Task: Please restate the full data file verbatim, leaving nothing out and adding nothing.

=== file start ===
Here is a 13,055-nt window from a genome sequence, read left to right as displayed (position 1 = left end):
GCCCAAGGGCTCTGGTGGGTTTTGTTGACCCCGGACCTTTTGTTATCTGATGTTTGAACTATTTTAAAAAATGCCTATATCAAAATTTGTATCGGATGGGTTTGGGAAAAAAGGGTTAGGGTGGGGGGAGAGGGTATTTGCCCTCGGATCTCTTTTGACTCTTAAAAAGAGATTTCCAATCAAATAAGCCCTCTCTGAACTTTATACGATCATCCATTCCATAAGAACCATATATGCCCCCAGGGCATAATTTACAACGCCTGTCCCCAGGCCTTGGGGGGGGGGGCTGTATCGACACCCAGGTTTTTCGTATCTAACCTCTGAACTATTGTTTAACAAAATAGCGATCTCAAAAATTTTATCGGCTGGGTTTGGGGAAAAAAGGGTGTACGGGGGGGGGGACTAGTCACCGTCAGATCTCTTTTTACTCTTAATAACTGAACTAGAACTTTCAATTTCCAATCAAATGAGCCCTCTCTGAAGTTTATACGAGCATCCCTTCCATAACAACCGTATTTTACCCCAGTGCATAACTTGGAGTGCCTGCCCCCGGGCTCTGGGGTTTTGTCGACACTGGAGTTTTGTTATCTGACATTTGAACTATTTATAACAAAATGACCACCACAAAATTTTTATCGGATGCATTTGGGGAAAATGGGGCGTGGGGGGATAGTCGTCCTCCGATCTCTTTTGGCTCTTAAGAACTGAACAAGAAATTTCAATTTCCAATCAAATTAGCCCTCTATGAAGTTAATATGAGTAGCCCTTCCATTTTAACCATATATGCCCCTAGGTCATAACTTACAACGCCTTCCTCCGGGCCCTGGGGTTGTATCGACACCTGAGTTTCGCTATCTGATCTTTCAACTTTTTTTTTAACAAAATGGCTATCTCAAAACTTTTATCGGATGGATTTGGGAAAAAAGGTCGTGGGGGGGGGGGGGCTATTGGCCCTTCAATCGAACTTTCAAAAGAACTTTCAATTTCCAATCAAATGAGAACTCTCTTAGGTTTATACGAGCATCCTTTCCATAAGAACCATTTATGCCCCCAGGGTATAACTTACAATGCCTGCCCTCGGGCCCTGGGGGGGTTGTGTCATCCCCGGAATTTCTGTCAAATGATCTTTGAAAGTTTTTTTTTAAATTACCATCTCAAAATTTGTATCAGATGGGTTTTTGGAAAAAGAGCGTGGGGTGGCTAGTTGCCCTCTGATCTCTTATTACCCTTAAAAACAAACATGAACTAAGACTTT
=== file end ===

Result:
Here is a 13,055-nt window from a genome sequence, read left to right as displayed (position 1 = left end):
GCCCAAGGGCTCTGGTGGGTTTTGTTGACCCCGGACCTTTTGTTATCTGATGTTTGAACTATTTTAAAAAATGCCTATATCAAAATTTGTATCGGATGGGTTTGGGAAAAAAGGGTTAGGGTGGGGGGAGAGGGTATTTGCCCTCGGATCTCTTTTGACTCTTAAAAAGAGATTTCCAATCAAATAAGCCCTCTCTGAACTTTATACGATCATCCATTCCATAAGAACCATATATGCCCCCAGGGCATAATTTACAACGCCTGTCCCCAGGCCTTGGGGGGGGGGGCTGTATCGACACCCAGGTTTTTCGTATCTAACCTCTGAACTATTGTTTAACAAAATAGCGATCTCAAAAATTTTATCGGCTGGGTTTGGGGAAAAAAGGGTGTACGGGGGGGGGGACTAGTCACCGTCAGATCTCTTTTTACTCTTAATAACTGAACTAGAACTTTCAATTTCCAATCAAATGAGCCCTCTCTGAAGTTTATACGAGCATCCCTTCCATAACAACCGTATTTTACCCCAGTGCATAACTTGGAGTGCCTGCCCCCGGGCTCTGGGGTTTTGTCGACACTGGAGTTTTGTTATCTGACATTTGAACTATTTATAACAAAATGACCACCACAAAATTTTTATCGGATGCATTTGGGGAAAATGGGGCGTGGGGGGATAGTCGTCCTCCGATCTCTTTTGGCTCTTAAGAACTGAACAAGAAATTTCAATTTCCAATCAAATTAGCCCTCTATGAAGTTAATATGAGTAGCCCTTCCATTTTAACCATATATGCCCCTAGGTCATAACTTACAACGCCTTCCTCCGGGCCCTGGGGTTGTATCGACACCTGAGTTTCGCTATCTGATCTTTCAACTTTTTTTTTAACAAAATGGCTATCTCAAAACTTTTATCGGATGGATTTGGGAAAAAAGGTCGTGGGGGGGGGGGGGCTATTGGCCCTTCAATCGAACTTTCAAAAGAACTTTCAATTTCCAATCAAATGAGAACTCTCTTAGGTTTATACGAGCATCCTTTCCATAAGAACCATTTATGCCCCCAGGGTATAACTTACAATGCCTGCCCTCGGGCCCTGGGGGGGTTGTGTCATCCCCGGAATTTCTGTCAAATGATCTTTGAAAGTTTTTTTTTAAATTACCATCTCAAAATTTGTATCAGATGGGTTTTTGGAAAAAGAGCGTGGGGTGGCTAGTTGCCCTCTGATCTCTTATTACCCTTAAAAACAAACATGAACTAAGACTTT